About Malcha Mahal

Malcha Mahal is located in Delhi. It was built in 1325 by the then Sultan Firoz Shah Tughlaq and was used as a hunting lodge for a long time.

It later became the residence of the descendants of the Nawab of Awadh.

It came to be known as ‘Wilayat Mahal’ after Begum Wilayat Mahal of Awadh who claimed that she was a member of the royal family of Oudh. She was given the palace by the government in 1985.

When she died by suicide in 1993, it came into the ownership of her daughter Sakina Mahal, and son Prince Ali Raza (Cyrus), who died in 2017, his sister passed away some years before that.

Cyclopean Wall of Rajgir


The Bihar government has sent a fresh proposal to the Archaeological Survey of India(ASI) to get the Cyclopean wall listed as a UNESCO World Heritage Site.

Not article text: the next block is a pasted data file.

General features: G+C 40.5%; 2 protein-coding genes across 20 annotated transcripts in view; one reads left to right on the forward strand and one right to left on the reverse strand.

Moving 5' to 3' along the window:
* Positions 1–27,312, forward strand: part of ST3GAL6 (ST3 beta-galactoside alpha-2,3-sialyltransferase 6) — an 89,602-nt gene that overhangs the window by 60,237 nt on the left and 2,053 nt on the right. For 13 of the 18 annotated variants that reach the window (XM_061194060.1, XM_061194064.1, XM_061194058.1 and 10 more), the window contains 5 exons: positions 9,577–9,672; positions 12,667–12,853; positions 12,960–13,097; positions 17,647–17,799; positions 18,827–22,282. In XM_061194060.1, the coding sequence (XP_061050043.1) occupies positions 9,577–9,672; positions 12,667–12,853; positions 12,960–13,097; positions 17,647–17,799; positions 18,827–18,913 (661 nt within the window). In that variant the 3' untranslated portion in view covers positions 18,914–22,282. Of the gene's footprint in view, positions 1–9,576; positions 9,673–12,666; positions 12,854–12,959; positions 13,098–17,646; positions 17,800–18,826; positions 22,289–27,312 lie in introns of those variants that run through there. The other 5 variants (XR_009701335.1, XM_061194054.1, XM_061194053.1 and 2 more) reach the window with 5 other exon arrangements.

Note: Bihar is currently home to two UNESCO World Heritage Sites namely: 1) Archaeological Site of Nalanda Mahavihara at Nalanda and 2) Mahabodhi temple of Bodhgaya.

About the Cyclopean Wall of Rajgir
Source: Bihar Tourism Website

Cyclopean Wall is a 40 km long wall of stone built in Rajgir, Bihar.

Purpose: It was built to encircle the ancient city of Rajgir to protect it from external enemies and invaders.

Built by: It is believed to have been built in the pre-Mauryan era (before the 3rd century BC) using massive undressed stones.

Significance: The walls are mentioned in the Buddhist works. Moreover, the wall is already a Nationally protected monument under the ASI.

Reason to include Cyclopean wall as a UNESCO World Heritage Site

It is among the oldest examples of cyclopean masonry in the world.